Indian culture

A Guide to Diwali in Auckland: Celebrating the City’s Vibrant Indian Culture

Diwali is a special time of celebration for the Indian community in New Zealand and this year, like so many before, will be celebrated in the homes of families around the world as they share food, offer gifts and light up. candles or diyas to commemorate the return of Lord Rama, his wife and brother from their 14 year exile (after the defeat of the 10-headed demon king Ravana).

Diwali signifies the triumph of light over darkness, good over evil and the renewal of life; it is a beautiful time to celebrate with your loved ones.

JOSEPH JOHNSON / STUFF

Up to 20,000 people celebrated Diwali 2020 at Hagley Park in Christchurch on Saturday.

Although it is often a private family celebration, Auckland has also embraced it on a larger scale over the past 18 years – and like the Chinese New Year and Pasifika, it is now part of our annual calendar, generally honored by a two-day central city while singing. dance festival with bright lights, energetic performances, delicious Indian specialties and spectacular fireworks.

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Special format for 2020

As Diwali is such an important celebration for the community, it was important that it continued regardless of any potential fluctuations in Covid-19 alert levels.

This year the celebrations are much more localized, spread across 30 community locations from Warkworth to Papatoetoe. While it is sad that we don’t have the big central event, in many ways it is even more exciting to see it happening in more places across Tāmaki Makaurau, through 100 free events and activities. In some ways, this makes it more accessible to everyone.

There will be cooking and dancing lessons, rangoli drawing, an introduction to music, craft lessons, DIY henna, saree wearing and much more. Many activities are practical, so perfect for families.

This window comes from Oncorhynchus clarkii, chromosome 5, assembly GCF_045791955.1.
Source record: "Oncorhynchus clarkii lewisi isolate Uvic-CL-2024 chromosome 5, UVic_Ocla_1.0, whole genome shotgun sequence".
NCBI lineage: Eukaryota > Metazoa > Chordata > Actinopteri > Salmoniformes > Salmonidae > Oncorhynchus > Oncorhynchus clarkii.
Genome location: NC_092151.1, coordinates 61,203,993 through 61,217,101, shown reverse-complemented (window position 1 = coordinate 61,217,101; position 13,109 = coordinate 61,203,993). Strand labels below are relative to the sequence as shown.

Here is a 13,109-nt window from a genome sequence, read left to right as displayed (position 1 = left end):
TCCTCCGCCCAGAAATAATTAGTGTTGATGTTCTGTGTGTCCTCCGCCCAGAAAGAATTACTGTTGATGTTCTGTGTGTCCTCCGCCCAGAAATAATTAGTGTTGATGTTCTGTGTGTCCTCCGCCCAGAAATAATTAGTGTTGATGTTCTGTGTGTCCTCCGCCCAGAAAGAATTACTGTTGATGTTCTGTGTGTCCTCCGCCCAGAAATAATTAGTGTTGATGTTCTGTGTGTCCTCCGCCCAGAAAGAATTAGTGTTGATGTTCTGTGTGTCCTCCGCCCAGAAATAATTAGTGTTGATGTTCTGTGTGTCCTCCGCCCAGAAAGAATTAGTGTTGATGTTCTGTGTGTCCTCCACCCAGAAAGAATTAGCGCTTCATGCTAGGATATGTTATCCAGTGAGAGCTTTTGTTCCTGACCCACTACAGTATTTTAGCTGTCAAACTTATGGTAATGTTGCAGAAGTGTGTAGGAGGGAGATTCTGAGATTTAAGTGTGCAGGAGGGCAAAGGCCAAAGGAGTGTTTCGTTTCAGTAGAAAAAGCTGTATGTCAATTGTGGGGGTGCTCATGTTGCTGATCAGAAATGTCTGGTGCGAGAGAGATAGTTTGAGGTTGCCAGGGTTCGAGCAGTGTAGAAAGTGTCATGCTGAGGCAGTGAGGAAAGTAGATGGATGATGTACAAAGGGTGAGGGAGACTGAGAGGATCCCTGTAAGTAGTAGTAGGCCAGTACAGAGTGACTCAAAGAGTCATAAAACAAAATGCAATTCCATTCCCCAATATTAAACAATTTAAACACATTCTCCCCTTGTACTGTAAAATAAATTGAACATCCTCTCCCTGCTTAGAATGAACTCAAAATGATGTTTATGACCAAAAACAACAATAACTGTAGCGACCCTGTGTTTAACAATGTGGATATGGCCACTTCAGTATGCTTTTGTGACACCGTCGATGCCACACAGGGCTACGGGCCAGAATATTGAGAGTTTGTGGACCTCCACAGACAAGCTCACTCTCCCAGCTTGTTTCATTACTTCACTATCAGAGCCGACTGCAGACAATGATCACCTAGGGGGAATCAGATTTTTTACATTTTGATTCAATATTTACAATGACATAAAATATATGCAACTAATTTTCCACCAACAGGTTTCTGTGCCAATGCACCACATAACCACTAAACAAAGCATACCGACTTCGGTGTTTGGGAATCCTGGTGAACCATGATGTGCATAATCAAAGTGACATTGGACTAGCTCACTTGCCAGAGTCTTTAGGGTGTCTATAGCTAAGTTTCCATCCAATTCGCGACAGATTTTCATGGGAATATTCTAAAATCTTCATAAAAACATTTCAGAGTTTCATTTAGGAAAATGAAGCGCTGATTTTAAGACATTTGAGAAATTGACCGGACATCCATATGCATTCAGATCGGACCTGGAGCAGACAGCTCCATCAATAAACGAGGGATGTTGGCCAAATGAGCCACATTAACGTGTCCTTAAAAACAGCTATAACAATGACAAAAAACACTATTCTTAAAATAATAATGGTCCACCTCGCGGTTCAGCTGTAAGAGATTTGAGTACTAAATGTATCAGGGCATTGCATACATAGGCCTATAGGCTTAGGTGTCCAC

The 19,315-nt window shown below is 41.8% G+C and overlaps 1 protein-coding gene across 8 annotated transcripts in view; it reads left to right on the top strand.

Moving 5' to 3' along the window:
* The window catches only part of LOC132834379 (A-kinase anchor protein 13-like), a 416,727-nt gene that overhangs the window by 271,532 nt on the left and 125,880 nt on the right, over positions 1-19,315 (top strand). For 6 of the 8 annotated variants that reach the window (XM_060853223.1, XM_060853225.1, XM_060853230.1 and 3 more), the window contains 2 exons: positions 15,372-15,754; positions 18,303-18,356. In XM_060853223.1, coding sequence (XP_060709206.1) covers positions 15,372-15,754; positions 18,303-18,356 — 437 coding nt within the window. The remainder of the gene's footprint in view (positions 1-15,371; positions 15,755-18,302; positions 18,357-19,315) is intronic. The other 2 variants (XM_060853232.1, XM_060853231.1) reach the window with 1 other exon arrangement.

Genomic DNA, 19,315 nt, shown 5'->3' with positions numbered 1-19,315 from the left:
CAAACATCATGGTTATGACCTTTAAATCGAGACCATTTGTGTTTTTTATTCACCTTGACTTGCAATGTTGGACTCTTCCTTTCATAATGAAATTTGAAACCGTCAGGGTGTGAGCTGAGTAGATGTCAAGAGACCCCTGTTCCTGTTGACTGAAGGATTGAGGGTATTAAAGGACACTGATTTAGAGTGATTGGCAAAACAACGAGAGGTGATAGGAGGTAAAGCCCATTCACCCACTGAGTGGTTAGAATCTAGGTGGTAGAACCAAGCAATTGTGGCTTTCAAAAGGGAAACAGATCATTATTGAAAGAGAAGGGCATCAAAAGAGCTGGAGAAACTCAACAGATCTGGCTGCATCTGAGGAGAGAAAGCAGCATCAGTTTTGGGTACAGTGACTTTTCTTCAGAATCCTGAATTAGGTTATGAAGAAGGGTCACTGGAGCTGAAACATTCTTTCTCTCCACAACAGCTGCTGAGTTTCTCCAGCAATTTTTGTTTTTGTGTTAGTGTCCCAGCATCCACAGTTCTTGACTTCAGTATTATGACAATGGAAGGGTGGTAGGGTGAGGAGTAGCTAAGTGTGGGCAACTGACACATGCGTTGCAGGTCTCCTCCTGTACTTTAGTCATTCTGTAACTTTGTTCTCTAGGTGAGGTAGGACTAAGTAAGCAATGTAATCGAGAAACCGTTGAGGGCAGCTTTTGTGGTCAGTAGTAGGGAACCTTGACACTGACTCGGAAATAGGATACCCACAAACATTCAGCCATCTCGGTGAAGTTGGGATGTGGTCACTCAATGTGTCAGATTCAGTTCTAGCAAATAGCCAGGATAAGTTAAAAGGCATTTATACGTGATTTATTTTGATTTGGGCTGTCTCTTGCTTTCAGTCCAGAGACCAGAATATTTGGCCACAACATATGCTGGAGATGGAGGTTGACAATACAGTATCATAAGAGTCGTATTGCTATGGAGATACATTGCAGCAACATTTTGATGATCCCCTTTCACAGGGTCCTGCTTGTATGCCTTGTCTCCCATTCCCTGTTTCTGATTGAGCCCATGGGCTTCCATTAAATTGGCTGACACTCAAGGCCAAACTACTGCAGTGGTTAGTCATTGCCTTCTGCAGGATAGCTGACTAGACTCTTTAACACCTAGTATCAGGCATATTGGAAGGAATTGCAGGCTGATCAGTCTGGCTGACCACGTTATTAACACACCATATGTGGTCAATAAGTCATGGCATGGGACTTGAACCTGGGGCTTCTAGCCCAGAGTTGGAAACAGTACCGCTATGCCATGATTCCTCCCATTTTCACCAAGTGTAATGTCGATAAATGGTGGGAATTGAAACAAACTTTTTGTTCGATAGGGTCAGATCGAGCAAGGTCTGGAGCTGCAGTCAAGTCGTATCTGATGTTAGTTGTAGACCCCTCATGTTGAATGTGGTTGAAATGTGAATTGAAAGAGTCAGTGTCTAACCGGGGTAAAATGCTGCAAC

The Auckland Diwali Festival takes place over three weeks.

PROVIDED

The Auckland Diwali Festival takes place over three weeks.

Highlight events

Six flagship events are organized on Fridays and Saturdays during the first two weekends (October 30 to 31 and November 6 to 7).

These are full day programs that take place at the Ellen Melville Center in the CBD, Warkworth Town Hall, Te Oro Glen Innes, Avondale Community Center, Town Hall de Papatoetoe and the Wesley Community Center, and will include a full day of hands-on activities, workshops and panel discussions on issues such as women’s empowerment, modern arranged marriages and being Indian in New Zealand. -Zeeland (only in certain locations), as well as evening movies.

Nathan Homestead will also host an evening of classical Indian music with Basant Madhur from the Sagram School of Indian Music.

Lights will be projected on the town hall of Papatoetoe for Diwali.

PROVIDED

Lights will be projected on the town hall of Papatoetoe for Diwali.

Enlighten it

As befits the Festival of Lights, there will be numerous light projections (in vibrant Diwali colors, fuchsia and yellow) all around the city.

The Ellen Melville Center will be bathed in light from October 27 to November 14; Te Oro Glen Innes, Avondale Community Center from 8 p.m., October 30 and 31; Nathan Homestead and Wesley Community Center starting at 8 p.m. on November 6-7, and there will be a spectacular dynamic screening telling the story of Diwali screened at Papatoetoe Town Hall on Friday, Saturday and Sunday evenings for two weekends. ends (6-8 November and 13-15).